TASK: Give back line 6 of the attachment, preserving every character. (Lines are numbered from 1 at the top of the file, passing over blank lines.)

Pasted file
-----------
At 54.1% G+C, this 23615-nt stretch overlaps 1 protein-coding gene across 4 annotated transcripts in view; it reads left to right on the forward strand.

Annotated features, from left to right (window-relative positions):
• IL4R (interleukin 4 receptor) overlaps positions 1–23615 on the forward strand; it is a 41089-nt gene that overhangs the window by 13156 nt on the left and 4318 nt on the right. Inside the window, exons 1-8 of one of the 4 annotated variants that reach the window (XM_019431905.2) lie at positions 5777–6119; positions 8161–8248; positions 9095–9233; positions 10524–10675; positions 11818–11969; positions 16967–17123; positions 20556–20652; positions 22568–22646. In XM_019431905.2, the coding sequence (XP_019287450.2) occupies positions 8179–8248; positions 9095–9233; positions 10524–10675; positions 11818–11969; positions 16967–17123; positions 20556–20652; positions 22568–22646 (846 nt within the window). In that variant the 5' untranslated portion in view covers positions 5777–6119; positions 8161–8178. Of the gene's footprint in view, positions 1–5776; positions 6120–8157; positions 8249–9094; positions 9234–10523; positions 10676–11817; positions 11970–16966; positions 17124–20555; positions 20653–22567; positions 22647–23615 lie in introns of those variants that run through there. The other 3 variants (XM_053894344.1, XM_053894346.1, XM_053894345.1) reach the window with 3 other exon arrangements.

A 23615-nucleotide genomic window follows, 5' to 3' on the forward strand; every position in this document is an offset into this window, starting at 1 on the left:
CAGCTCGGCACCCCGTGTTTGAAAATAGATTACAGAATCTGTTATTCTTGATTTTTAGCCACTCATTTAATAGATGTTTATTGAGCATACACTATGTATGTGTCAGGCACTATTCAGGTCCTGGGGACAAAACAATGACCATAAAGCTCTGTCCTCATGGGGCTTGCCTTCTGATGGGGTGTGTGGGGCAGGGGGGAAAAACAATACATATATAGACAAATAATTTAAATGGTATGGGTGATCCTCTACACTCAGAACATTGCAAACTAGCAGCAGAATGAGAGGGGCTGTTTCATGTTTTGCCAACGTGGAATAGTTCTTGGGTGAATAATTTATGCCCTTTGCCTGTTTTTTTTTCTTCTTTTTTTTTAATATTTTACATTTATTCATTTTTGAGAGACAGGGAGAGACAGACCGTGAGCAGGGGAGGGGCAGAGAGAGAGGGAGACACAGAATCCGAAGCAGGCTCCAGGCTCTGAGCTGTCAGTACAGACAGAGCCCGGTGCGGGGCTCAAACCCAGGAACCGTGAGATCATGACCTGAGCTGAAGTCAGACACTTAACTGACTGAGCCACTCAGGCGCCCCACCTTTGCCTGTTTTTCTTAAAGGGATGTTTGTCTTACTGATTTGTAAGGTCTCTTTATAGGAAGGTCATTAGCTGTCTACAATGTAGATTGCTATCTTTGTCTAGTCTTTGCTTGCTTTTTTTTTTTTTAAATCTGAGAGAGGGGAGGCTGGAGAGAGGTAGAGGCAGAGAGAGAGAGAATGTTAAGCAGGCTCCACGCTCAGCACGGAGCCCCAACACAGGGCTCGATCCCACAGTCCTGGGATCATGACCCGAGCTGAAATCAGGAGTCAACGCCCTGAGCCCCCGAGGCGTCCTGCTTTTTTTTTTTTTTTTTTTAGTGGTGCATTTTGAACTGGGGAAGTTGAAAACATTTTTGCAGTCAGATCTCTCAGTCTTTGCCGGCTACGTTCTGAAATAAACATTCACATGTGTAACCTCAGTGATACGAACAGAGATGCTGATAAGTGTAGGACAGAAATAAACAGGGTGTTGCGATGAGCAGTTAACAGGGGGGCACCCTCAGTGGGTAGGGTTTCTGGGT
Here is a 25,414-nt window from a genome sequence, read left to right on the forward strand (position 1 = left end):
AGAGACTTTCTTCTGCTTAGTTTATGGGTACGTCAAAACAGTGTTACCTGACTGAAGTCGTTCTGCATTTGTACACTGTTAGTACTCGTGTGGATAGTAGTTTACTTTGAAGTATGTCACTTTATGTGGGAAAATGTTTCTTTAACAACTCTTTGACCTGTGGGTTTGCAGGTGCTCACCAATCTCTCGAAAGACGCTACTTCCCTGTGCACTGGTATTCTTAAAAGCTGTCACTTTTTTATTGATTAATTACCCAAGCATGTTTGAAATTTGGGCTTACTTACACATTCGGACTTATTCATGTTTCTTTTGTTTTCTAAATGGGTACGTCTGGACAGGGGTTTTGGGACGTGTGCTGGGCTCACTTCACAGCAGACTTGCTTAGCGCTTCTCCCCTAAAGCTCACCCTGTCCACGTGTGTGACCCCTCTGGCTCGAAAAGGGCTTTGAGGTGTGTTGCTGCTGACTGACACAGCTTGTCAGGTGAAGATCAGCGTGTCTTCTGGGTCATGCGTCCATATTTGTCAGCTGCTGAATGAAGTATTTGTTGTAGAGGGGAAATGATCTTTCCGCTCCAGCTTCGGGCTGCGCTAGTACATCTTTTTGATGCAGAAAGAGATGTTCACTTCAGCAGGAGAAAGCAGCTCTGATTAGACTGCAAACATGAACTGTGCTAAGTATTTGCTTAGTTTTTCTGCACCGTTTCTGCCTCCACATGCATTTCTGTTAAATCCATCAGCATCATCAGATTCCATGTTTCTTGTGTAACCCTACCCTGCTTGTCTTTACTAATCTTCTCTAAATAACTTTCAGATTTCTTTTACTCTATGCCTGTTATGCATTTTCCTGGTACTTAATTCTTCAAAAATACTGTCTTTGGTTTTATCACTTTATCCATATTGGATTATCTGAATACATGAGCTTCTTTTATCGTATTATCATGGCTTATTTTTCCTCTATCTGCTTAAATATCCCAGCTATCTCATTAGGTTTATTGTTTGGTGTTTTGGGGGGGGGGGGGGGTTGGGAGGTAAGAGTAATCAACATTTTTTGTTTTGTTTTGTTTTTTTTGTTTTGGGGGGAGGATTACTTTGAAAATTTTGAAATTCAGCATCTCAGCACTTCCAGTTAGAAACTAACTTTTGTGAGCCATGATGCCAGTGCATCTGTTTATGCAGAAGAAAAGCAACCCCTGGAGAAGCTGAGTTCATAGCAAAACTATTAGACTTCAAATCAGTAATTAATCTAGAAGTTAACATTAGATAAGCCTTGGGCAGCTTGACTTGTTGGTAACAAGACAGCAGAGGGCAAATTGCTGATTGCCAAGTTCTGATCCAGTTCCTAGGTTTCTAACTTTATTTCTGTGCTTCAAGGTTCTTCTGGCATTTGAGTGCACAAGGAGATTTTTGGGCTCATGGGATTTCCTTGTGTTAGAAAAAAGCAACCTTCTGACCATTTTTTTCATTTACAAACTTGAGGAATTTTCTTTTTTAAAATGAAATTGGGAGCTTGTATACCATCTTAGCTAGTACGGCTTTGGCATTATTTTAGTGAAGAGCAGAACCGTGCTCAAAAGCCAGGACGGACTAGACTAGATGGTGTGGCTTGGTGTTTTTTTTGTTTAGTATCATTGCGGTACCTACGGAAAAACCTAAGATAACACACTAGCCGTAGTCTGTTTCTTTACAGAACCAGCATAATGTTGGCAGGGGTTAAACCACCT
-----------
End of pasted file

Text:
Here is a 25,414-nt window from a genome sequence, read left to right on the forward strand (position 1 = left end):